Tom Cotton Impugns Mark Pryor's Faith, Which He Once Defended

Tom Cotton Impugns Mark Pryor's Faith, But Once Defended It

The campaign of Sen. Mark Pryor (D-Ark.) is demanding an apology from his challenger, Rep. Tom Cotton (R-Ark.), who questioned the sincerity of Pryor's religious faith in a radio interview about this week's Supreme Court decision in the Hobby Lobby case.

The court ruled Monday that the craft store chain did not have to pay for insurance for several types of contraception for women, which many on the right hailed as a victory for religious liberty. Pryor said that he understood the religious inspiration for the suit, but that he thought families should be able to make their own health care decisions.

Asked about the ruling by local news station KNWA on Tuesday, Cotton didn't just praise the decision; he went on to question whether Pryor and President Barack Obama actually have faith.

"Barack Obama and Mark Pryor think that faith is something that only happens at 11 o'clock on Sunday mornings," Cotton said. "That's when we worship, but faith is what we live every single day," he added, suggesting that Pryor doesn't do the same.

Pryor's campaign fired off a statement Wednesday saying the senator "has always been open about his personal faith and has served as four-time co-chair of the National Prayer Breakfast."

"I'm disappointed in Congressman Cotton's deeply personal attack on me," Pryor said in the release. "He and I may disagree on issues, but for him to question my faith is out of bounds. From a young age I have never shied away from talking about the importance of God in my life, and it's my Christian faith that gives me comfort and guidance to be a steady voice for Arkansas in the Senate."

Cotton's remarks seemed odd since his campaign had defended Pryor's religious sincerity only last December, when the National Republican Senatorial Committee impugned the senator's faith.

NRSC spokesman Brad Dayspring had taken issue with a Pryor ad in which the senator said the Bible was his "north star." Dayspring found that hypocritical because Pryor had once said the Bible is "really not a rulebook for political issues."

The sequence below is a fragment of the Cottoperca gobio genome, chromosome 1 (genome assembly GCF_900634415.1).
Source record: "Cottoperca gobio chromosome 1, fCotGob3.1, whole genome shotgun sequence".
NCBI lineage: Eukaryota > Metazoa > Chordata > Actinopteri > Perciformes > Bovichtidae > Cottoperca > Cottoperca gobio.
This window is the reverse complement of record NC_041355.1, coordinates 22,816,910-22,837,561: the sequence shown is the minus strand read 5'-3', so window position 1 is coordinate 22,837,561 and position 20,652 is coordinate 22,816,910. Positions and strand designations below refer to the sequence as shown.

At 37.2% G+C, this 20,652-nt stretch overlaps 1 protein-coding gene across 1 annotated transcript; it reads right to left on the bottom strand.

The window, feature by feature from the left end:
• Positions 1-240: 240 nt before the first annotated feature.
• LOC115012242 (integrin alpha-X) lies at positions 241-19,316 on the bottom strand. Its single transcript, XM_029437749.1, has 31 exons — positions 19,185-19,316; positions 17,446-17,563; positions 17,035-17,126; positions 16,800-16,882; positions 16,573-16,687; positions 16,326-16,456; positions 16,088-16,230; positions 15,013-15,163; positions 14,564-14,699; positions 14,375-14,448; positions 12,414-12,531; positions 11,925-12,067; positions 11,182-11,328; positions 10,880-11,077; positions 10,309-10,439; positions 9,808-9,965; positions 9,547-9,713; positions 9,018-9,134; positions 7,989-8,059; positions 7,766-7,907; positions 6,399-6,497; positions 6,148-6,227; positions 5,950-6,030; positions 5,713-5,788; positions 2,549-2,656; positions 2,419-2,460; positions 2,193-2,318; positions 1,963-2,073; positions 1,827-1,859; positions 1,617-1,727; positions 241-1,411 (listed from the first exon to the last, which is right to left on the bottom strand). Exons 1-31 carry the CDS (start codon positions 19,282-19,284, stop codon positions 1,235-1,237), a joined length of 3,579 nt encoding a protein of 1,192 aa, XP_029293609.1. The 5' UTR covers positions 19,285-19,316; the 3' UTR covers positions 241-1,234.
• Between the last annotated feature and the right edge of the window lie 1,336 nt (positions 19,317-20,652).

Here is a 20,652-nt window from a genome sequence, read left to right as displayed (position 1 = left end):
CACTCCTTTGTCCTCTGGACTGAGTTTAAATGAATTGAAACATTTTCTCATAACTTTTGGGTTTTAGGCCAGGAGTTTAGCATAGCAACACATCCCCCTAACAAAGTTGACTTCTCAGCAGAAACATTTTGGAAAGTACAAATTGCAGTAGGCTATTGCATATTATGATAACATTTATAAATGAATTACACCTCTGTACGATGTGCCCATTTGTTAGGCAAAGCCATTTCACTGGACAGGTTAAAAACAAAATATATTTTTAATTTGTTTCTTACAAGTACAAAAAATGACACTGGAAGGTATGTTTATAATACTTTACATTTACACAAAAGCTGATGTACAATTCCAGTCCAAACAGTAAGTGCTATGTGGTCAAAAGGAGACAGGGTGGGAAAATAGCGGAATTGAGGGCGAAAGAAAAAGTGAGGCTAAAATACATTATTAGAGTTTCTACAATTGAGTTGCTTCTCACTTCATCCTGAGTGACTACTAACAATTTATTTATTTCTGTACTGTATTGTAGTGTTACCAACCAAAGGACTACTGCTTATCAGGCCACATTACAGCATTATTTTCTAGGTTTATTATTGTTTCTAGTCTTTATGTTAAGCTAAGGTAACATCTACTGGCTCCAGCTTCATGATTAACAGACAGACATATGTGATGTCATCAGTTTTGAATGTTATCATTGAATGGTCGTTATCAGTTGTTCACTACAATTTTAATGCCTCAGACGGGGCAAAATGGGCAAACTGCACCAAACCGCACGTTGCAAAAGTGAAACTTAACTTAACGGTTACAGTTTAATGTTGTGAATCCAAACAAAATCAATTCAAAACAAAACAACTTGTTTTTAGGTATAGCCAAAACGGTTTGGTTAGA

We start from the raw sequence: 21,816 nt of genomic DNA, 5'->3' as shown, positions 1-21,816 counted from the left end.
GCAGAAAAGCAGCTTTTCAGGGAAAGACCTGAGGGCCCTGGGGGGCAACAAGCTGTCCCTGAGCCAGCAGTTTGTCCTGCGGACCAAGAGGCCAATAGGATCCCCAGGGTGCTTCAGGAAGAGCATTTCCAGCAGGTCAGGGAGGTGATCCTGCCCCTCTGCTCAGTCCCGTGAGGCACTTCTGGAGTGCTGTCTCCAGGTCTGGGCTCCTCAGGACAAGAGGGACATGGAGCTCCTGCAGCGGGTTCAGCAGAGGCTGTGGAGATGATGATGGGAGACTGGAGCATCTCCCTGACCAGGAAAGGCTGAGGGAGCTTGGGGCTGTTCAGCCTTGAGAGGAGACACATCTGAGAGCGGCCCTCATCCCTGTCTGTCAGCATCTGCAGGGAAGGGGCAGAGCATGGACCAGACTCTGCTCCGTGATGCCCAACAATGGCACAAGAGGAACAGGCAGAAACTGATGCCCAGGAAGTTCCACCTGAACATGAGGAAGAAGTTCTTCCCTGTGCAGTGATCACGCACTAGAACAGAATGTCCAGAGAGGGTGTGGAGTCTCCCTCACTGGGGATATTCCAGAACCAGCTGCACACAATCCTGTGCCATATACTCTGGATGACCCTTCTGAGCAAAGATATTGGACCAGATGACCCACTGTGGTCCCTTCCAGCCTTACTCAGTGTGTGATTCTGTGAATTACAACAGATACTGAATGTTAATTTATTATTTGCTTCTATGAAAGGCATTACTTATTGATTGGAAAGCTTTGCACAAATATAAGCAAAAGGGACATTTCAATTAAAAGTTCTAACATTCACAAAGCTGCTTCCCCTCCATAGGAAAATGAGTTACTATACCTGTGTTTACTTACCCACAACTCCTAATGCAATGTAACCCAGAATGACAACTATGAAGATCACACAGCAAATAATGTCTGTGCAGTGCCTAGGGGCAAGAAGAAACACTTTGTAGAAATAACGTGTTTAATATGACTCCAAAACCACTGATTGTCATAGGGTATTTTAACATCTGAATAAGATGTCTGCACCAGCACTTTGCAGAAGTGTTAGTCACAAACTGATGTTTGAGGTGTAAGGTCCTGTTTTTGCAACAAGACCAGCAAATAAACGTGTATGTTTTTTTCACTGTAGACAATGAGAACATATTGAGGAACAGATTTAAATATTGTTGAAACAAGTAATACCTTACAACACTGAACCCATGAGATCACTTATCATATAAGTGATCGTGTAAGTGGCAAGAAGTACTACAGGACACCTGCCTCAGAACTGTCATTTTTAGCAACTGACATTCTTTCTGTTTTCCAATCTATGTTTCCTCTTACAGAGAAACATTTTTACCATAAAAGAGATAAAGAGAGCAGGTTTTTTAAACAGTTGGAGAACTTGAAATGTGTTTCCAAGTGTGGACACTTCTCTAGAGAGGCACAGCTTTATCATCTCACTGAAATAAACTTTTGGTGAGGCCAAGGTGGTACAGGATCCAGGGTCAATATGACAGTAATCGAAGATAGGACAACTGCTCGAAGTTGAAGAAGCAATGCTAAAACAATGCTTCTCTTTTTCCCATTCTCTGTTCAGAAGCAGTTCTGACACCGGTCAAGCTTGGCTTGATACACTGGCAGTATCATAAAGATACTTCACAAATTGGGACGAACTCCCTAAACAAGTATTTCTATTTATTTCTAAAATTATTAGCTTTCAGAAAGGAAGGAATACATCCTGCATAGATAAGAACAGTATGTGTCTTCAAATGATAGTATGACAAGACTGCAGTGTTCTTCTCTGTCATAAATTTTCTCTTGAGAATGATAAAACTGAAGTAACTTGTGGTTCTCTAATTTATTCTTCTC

"So is the Bible Mark Pryor's compass, providing the 'comfort and guidance to do what's best for Arkansas'? Or is it really not a good rule book for political issues and decisions made in the Senate?" Dayspring emailed reporters. "Guess it depends on which Mark Pryor that you ask."

At the time, Cotton spokesman David Ray responded by slamming Dayspring's attack, suggesting religion was out of bounds.

"That is an incredibly bizarre and offensive email from the NRSC's press secretary," Ray told The Hill. "We should all agree that America is better off when all our public officials in both parties have the humility to seek guidance from God."

Asked about the apparent flip-flop this week, Ray emailed a fresh statement from Cotton in which the congressman said that Pryor is "a man of faith," but suggested that faith isn't necessarily the same as the religious beliefs of his fellow Arkansans.

"Senator Pryor is a man of faith and practices it with commendable openness, which I respect, but I wish he would respect Arkansans' right to practice our faith," Cotton said. "Instead, Senator Pryor and President Obama still defend Obamacare even after the Supreme Court said it violated freedom of religion. Senator Pryor supports taxpayer-funded abortion and late-term abortion and would force Christians to pay for abortions despite their deeply held religious beliefs. That's a real attack on faith."

Pryor's campaign also noted that former Arkansas Gov. Mike Huckabee (R) was among those defending Pryor in December.

"I would never question at all Mark Pryor's faith," Huckabee said on his radio show back then. "I happen to know firsthand from my conversations with him that his faith is very real. He's very committed as a Christian believer. He believes the Bible. I just, I'm not going to say anything disparaging about Mark because it would be unfair."

Watch Cotton's remarks above.

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